While the sale price of homes has more than doubled in the last 10 years, property taxes have increased on average just 2.4% annually according to Toronto Real Estate Board (TREB) stats. The 2018 budget includes a property tax increase of just 2.1%, which CBC says means a mere $81 more for the average homeowner.
While the city is a “gold mine” for those who own a lot of real estate, it’s becoming less and less affordable for those “just trying to go about their business,” according to Parkdale-High Park Councillor Gord Perks to CBC.
Property taxes in Toronto are the lowest in the GTHA, with any shortfalls for services made up in large part by the Municipal Land Transfer Tax, which amounted to $800 million last year.
With several reports this week claiming that many neighbourhoods in Toronto are transitioning from sellers’ to buyers’ (or at least balanced) markets, it may not bode well for the quality of our city services.
Unlike sales taxes, property tax rates aren’t set at a certain percentage in advance; instead, city council figures out how much money they need from the tax, and then divvies it up proportionately among all the city’s homeowners.
The avoidance of a substantial property tax increase in this year’s budget is a campaign promise kept for Mayor Tory, but it may not be what’s best for the city in the long haul. As big a fan as I am of keeping my money out of government hands, with a projected 2018 rate of inflation of 2% according to Focus Economics, a 2.1% increase in property taxes is too low.
Property taxes don’t rise with inflation; the city barely benefits from inflation in the housing market. We expect our incomes to keep up with inflation, why shouldn’t our property taxes?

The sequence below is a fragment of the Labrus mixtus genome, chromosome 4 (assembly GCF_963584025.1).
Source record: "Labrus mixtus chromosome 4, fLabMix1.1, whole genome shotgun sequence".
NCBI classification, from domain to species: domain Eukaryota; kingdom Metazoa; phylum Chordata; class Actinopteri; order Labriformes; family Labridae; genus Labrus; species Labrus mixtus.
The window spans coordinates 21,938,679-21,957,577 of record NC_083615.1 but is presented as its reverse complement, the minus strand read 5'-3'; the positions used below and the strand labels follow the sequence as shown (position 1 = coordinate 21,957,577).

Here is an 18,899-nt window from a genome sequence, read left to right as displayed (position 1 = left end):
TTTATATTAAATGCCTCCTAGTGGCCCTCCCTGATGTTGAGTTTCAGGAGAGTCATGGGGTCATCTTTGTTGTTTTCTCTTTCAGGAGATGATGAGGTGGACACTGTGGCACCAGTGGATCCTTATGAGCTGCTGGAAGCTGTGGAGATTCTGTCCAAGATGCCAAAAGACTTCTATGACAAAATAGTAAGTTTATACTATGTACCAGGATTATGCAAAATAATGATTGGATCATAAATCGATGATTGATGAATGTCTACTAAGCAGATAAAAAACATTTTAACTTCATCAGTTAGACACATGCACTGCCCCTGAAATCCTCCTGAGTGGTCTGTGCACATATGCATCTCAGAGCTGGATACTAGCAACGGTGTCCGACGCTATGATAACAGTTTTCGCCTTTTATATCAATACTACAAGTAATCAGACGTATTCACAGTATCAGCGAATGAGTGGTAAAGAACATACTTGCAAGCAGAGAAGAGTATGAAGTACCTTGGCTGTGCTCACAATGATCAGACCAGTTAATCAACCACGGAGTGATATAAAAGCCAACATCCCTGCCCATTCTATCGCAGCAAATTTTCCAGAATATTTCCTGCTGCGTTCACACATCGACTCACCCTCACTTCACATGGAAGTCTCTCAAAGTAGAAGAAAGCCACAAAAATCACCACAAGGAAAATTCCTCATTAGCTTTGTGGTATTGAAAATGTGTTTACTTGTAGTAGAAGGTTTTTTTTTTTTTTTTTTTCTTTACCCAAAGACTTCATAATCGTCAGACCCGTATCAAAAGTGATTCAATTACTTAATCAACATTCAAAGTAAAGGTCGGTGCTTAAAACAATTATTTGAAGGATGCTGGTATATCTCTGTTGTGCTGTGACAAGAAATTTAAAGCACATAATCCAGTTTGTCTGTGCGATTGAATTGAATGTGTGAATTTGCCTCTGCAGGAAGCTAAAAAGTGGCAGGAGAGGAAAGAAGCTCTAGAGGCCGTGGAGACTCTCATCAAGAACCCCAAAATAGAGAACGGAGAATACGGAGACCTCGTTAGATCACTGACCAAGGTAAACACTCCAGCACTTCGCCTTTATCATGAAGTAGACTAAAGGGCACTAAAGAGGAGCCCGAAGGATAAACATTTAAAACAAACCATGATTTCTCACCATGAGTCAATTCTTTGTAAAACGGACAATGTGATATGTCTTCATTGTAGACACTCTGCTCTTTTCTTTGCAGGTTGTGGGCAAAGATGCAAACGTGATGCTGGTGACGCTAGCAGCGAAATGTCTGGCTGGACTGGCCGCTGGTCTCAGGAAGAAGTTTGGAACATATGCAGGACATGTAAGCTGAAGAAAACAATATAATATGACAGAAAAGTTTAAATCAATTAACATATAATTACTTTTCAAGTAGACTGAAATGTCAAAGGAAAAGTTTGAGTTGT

Home value can double (or triple!), but it only means $100 or so more in property taxes; legislation requires a reduction in tax rates proportionate to any increase in assessed property values, which makes even a hefty increase in value after a reassessment revenue-neutral for the city’s coffers.
Should we be tying property tax rates to wealth? We apply different tax rates to different income brackets, why aren’t we charging a variable rate based on what each property is worth? Owners of lower-value homes would see a reduction in their bills while the city enjoys an increase overall.
You might argue that because property taxes are used for city services, and a wealthy homeowner is unlikely to use any more garbage collection, for example, than a less wealthy homeowner, tying property taxes to wealth is unfair, but property taxes pay for more than just home-services.
Fair or not, for a city like ours to work, it falls to those with more money to supplement those with less. I’d liken it to arguing that the childless among us shouldn’t have to help pay for schools. They may not have children who attend them, but they certainly benefit from their existence. Likewise, non-drivers helping pay for roads. It takes a village.
None of us want to pay more in taxes, but neither do we enjoy the erosion of our sanitation services, roads, public health, police force or any of the other city-funded services we count on.
If land transfer taxes aren’t sufficient to fill the gap, what will? It seems like a pretty innocuous change, politically speaking — I’d bet that many homeowners have a vague idea that their taxes are tied to their home’s value, but that the finer points remain foggy.
However you think it should be done, there’s one point that’s hard to argue: being the largest city with the most infrastructure and paying the lowest property taxes just doesn’t make sense.